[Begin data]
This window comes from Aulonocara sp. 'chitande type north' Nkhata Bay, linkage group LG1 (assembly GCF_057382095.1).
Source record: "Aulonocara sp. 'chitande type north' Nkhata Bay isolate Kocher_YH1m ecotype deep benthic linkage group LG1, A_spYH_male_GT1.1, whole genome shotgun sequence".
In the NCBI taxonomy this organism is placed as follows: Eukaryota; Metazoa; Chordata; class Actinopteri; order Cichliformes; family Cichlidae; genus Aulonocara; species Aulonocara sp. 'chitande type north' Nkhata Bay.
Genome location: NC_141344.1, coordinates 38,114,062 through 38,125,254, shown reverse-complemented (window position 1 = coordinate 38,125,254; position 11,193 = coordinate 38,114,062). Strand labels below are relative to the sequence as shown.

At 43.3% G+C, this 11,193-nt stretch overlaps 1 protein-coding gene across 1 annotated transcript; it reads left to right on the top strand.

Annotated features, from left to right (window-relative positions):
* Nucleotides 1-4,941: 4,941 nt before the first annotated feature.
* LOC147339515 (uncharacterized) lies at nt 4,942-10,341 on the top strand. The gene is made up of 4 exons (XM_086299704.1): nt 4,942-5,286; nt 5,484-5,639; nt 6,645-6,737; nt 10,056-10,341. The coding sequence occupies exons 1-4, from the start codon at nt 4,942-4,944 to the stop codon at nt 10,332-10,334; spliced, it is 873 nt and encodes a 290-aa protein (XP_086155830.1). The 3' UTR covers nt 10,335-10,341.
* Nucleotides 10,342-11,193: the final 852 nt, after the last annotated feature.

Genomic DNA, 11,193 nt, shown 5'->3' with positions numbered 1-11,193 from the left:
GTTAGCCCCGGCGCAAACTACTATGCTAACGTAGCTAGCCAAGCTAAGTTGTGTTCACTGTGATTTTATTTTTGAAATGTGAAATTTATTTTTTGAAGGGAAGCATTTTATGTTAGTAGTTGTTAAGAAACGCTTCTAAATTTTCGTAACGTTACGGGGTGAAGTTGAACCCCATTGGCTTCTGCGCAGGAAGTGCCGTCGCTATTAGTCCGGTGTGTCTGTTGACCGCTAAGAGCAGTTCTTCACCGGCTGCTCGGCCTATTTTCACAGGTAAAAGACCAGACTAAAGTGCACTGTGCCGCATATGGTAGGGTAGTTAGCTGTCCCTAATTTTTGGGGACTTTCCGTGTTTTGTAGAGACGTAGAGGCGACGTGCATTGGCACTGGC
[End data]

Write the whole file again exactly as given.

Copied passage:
This window comes from Aulonocara sp. 'chitande type north' Nkhata Bay, linkage group LG1 (assembly GCF_057382095.1).
Source record: "Aulonocara sp. 'chitande type north' Nkhata Bay isolate Kocher_YH1m ecotype deep benthic linkage group LG1, A_spYH_male_GT1.1, whole genome shotgun sequence".
In the NCBI taxonomy this organism is placed as follows: Eukaryota; Metazoa; Chordata; class Actinopteri; order Cichliformes; family Cichlidae; genus Aulonocara; species Aulonocara sp. 'chitande type north' Nkhata Bay.
Genome location: NC_141344.1, coordinates 38,114,062 through 38,125,254, shown reverse-complemented (window position 1 = coordinate 38,125,254; position 11,193 = coordinate 38,114,062). Strand labels below are relative to the sequence as shown.

At 43.3% G+C, this 11,193-nt stretch overlaps 1 protein-coding gene across 1 annotated transcript; it reads left to right on the top strand.

Annotated features, from left to right (window-relative positions):
* Nucleotides 1-4,941: 4,941 nt before the first annotated feature.
* LOC147339515 (uncharacterized) lies at nt 4,942-10,341 on the top strand. The gene is made up of 4 exons (XM_086299704.1): nt 4,942-5,286; nt 5,484-5,639; nt 6,645-6,737; nt 10,056-10,341. The coding sequence occupies exons 1-4, from the start codon at nt 4,942-4,944 to the stop codon at nt 10,332-10,334; spliced, it is 873 nt and encodes a 290-aa protein (XP_086155830.1). The 3' UTR covers nt 10,335-10,341.
* Nucleotides 10,342-11,193: the final 852 nt, after the last annotated feature.

Genomic DNA, 11,193 nt, shown 5'->3' with positions numbered 1-11,193 from the left:
GTTAGCCCCGGCGCAAACTACTATGCTAACGTAGCTAGCCAAGCTAAGTTGTGTTCACTGTGATTTTATTTTTGAAATGTGAAATTTATTTTTTGAAGGGAAGCATTTTATGTTAGTAGTTGTTAAGAAACGCTTCTAAATTTTCGTAACGTTACGGGGTGAAGTTGAACCCCATTGGCTTCTGCGCAGGAAGTGCCGTCGCTATTAGTCCGGTGTGTCTGTTGACCGCTAAGAGCAGTTCTTCACCGGCTGCTCGGCCTATTTTCACAGGTAAAAGACCAGACTAAAGTGCACTGTGCCGCATATGGTAGGGTAGTTAGCTGTCCCTAATTTTTGGGGACTTTCCGTGTTTTGTAGAGACGTAGAGGCGACGTGCATTGGCACTGGC